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Bone-Healthy Living / Research / October 14, 2011

We already know that osteoporosis is a metabolic bone condition typified with the thinning of bone tissue and the reduction of bone mineral density. This is coupled with bone health deterioration  microarchitecture and an alteration in the quantity of proteins in bones, eventually raising the risk of easy fracturing of bones. Conclusions from a recent research conducted by Stine Marit Moen, MD, of Oslo University Hospital Ulleval in Norway, on 99 people with an average age of 37 recently diagnosed with multiple sclerosis were published on July 12th 2011, in the medical journal Neurology® of the American Academy of Neurology. (1) The study was done to single out the cause of osteoporosis in persons who suffered multiple sclerosis for a long time. Though the multiple sclerosis- osteoporosis connection was well observes, the definite cause was not arrived at and the medical fraternity…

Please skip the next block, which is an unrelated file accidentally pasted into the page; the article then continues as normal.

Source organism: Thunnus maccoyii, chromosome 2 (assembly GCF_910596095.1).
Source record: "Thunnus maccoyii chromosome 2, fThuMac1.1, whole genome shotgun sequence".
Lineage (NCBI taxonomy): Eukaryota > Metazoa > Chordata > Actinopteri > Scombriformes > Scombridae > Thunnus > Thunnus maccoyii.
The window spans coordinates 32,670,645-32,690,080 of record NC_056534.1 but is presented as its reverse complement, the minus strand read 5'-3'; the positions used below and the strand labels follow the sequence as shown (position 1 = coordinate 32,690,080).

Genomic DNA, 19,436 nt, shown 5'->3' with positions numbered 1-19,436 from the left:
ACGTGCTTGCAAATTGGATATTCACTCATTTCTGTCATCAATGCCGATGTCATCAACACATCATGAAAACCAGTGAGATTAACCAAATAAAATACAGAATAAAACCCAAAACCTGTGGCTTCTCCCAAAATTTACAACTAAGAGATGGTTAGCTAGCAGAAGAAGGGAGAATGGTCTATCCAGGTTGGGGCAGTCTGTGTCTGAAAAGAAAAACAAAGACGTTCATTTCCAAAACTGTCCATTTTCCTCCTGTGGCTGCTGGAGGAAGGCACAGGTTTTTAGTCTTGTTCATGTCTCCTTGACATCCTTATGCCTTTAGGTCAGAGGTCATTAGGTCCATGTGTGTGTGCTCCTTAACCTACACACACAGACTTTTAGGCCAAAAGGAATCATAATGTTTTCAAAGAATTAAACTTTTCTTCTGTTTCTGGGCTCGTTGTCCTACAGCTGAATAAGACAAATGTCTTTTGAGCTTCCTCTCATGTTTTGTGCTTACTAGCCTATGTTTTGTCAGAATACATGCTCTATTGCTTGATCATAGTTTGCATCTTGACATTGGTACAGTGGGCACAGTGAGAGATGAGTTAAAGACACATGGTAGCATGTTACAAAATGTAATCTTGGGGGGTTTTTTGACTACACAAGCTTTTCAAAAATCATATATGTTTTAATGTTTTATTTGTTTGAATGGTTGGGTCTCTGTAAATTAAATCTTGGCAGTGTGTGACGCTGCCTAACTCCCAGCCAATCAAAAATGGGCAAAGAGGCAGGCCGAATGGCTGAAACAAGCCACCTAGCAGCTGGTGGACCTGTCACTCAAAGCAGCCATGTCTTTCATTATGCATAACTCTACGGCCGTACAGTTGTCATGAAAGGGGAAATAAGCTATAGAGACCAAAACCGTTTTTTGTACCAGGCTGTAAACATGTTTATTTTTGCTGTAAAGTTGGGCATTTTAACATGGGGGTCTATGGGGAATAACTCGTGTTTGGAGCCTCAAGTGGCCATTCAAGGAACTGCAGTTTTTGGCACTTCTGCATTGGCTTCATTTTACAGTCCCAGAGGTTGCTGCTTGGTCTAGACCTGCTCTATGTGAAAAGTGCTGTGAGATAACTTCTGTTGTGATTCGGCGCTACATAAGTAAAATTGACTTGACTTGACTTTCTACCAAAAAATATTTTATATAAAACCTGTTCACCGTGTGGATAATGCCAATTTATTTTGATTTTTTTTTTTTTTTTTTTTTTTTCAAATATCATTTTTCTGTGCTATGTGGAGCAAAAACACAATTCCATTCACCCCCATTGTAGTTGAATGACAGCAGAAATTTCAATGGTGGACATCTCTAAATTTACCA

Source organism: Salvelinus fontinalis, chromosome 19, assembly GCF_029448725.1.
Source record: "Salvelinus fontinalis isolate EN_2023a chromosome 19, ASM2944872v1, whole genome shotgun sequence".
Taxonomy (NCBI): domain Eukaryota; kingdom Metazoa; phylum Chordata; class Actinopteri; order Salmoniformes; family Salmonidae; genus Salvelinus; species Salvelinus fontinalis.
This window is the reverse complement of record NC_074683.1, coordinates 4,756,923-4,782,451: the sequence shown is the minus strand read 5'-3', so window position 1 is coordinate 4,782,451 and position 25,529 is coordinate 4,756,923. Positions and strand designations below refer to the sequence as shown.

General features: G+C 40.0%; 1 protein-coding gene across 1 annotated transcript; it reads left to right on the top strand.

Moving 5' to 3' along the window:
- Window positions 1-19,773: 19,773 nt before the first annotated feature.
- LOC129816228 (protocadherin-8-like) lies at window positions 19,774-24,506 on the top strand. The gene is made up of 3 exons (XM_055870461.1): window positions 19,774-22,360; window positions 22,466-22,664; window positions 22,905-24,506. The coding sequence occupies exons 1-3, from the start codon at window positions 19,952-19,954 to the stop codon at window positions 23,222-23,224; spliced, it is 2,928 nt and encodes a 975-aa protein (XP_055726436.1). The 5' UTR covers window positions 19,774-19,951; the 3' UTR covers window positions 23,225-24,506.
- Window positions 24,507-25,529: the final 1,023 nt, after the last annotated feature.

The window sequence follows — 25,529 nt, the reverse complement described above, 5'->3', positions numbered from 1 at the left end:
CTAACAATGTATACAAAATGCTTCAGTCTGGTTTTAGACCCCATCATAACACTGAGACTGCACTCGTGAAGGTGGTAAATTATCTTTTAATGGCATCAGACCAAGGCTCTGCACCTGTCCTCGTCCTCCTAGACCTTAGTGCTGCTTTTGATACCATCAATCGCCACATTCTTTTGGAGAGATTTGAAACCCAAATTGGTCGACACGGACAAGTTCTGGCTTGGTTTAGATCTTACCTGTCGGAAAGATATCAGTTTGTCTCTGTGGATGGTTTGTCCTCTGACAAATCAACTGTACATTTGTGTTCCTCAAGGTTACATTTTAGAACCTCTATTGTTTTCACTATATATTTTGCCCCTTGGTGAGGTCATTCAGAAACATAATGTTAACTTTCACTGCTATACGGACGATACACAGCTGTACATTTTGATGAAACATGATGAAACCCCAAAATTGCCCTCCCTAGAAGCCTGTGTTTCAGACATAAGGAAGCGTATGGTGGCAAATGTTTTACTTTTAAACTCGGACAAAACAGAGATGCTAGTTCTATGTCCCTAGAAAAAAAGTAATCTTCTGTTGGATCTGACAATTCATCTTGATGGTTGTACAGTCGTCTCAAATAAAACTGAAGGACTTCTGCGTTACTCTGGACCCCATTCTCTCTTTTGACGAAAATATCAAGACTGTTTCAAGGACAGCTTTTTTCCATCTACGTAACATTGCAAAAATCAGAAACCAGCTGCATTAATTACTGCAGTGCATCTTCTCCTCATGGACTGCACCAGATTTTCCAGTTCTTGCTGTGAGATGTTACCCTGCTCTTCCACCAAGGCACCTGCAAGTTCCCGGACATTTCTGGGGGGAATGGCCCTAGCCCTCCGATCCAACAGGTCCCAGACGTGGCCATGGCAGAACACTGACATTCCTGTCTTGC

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Bone-Healthy Living / Osteoporosis / October 14, 2011

Well over 10 million Americans are going in for or inquiring about osteoporosis treatment and preventive measures. The reason is simple. A man and a woman are only as happy as healthy as their body is; it is a reciprocal relationship. And if the very foundation of our being is weakened, why wouldn’t we be at unease?

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Algaecal / Bone-Healthy Living / Other / Video / June 2, 2011